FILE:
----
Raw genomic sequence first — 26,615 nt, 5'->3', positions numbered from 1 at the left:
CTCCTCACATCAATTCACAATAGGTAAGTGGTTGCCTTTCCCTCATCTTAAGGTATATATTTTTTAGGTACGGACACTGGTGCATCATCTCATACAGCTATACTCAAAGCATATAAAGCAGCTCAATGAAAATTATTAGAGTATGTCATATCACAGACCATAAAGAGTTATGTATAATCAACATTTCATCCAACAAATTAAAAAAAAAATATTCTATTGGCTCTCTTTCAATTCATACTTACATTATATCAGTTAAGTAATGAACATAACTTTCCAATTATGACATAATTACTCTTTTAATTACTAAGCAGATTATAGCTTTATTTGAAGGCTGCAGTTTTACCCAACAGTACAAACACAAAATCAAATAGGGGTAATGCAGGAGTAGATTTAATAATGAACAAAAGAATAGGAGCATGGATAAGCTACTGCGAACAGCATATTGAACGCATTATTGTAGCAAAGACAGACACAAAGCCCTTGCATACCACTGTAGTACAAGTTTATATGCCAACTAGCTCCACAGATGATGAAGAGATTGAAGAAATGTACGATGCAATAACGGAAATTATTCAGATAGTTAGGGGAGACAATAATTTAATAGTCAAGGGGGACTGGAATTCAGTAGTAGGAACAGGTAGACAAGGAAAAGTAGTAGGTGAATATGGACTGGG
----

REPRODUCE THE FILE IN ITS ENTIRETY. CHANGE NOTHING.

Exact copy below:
Raw genomic sequence first — 26,615 nt, 5'->3', positions numbered from 1 at the left:
CTCCTCACATCAATTCACAATAGGTAAGTGGTTGCCTTTCCCTCATCTTAAGGTATATATTTTTTAGGTACGGACACTGGTGCATCATCTCATACAGCTATACTCAAAGCATATAAAGCAGCTCAATGAAAATTATTAGAGTATGTCATATCACAGACCATAAAGAGTTATGTATAATCAACATTTCATCCAACAAATTAAAAAAAAAATATTCTATTGGCTCTCTTTCAATTCATACTTACATTATATCAGTTAAGTAATGAACATAACTTTCCAATTATGACATAATTACTCTTTTAATTACTAAGCAGATTATAGCTTTATTTGAAGGCTGCAGTTTTACCCAACAGTACAAACACAAAATCAAATAGGGGTAATGCAGGAGTAGATTTAATAATGAACAAAAGAATAGGAGCATGGATAAGCTACTGCGAACAGCATATTGAACGCATTATTGTAGCAAAGACAGACACAAAGCCCTTGCATACCACTGTAGTACAAGTTTATATGCCAACTAGCTCCACAGATGATGAAGAGATTGAAGAAATGTACGATGCAATAACGGAAATTATTCAGATAGTTAGGGGAGACAATAATTTAATAGTCAAGGGGGACTGGAATTCAGTAGTAGGAACAGGTAGACAAGGAAAAGTAGTAGGTGAATATGGACTGGG